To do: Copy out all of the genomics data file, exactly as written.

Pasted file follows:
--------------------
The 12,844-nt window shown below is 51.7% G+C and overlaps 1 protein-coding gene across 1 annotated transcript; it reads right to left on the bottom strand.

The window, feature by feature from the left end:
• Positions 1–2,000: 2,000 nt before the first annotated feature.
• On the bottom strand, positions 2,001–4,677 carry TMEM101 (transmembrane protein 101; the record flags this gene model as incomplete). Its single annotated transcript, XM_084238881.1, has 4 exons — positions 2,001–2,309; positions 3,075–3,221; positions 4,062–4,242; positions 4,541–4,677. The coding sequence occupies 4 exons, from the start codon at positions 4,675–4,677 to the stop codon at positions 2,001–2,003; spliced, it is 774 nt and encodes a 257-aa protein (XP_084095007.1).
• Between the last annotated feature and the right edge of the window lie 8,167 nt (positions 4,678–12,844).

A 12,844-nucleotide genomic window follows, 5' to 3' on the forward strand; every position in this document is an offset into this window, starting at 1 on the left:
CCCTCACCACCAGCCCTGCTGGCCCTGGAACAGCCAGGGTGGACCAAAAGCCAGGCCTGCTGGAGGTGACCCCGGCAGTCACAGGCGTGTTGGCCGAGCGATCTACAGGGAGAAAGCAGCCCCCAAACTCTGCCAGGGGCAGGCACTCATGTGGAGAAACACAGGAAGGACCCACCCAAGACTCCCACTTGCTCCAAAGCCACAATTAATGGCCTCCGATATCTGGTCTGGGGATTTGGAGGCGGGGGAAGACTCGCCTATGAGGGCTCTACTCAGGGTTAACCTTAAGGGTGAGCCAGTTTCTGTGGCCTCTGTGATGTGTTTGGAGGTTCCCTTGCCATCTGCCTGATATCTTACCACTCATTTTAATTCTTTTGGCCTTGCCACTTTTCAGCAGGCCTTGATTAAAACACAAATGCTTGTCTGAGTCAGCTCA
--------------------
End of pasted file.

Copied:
The 12,844-nt window shown below is 51.7% G+C and overlaps 1 protein-coding gene across 1 annotated transcript; it reads right to left on the bottom strand.

The window, feature by feature from the left end:
• Positions 1–2,000: 2,000 nt before the first annotated feature.
• On the bottom strand, positions 2,001–4,677 carry TMEM101 (transmembrane protein 101; the record flags this gene model as incomplete). Its single annotated transcript, XM_084238881.1, has 4 exons — positions 2,001–2,309; positions 3,075–3,221; positions 4,062–4,242; positions 4,541–4,677. The coding sequence occupies 4 exons, from the start codon at positions 4,675–4,677 to the stop codon at positions 2,001–2,003; spliced, it is 774 nt and encodes a 257-aa protein (XP_084095007.1).
• Between the last annotated feature and the right edge of the window lie 8,167 nt (positions 4,678–12,844).

A 12,844-nucleotide genomic window follows, 5' to 3' on the forward strand; every position in this document is an offset into this window, starting at 1 on the left:
CCCTCACCACCAGCCCTGCTGGCCCTGGAACAGCCAGGGTGGACCAAAAGCCAGGCCTGCTGGAGGTGACCCCGGCAGTCACAGGCGTGTTGGCCGAGCGATCTACAGGGAGAAAGCAGCCCCCAAACTCTGCCAGGGGCAGGCACTCATGTGGAGAAACACAGGAAGGACCCACCCAAGACTCCCACTTGCTCCAAAGCCACAATTAATGGCCTCCGATATCTGGTCTGGGGATTTGGAGGCGGGGGAAGACTCGCCTATGAGGGCTCTACTCAGGGTTAACCTTAAGGGTGAGCCAGTTTCTGTGGCCTCTGTGATGTGTTTGGAGGTTCCCTTGCCATCTGCCTGATATCTTACCACTCATTTTAATTCTTTTGGCCTTGCCACTTTTCAGCAGGCCTTGATTAAAACACAAATGCTTGTCTGAGTCAGCTCA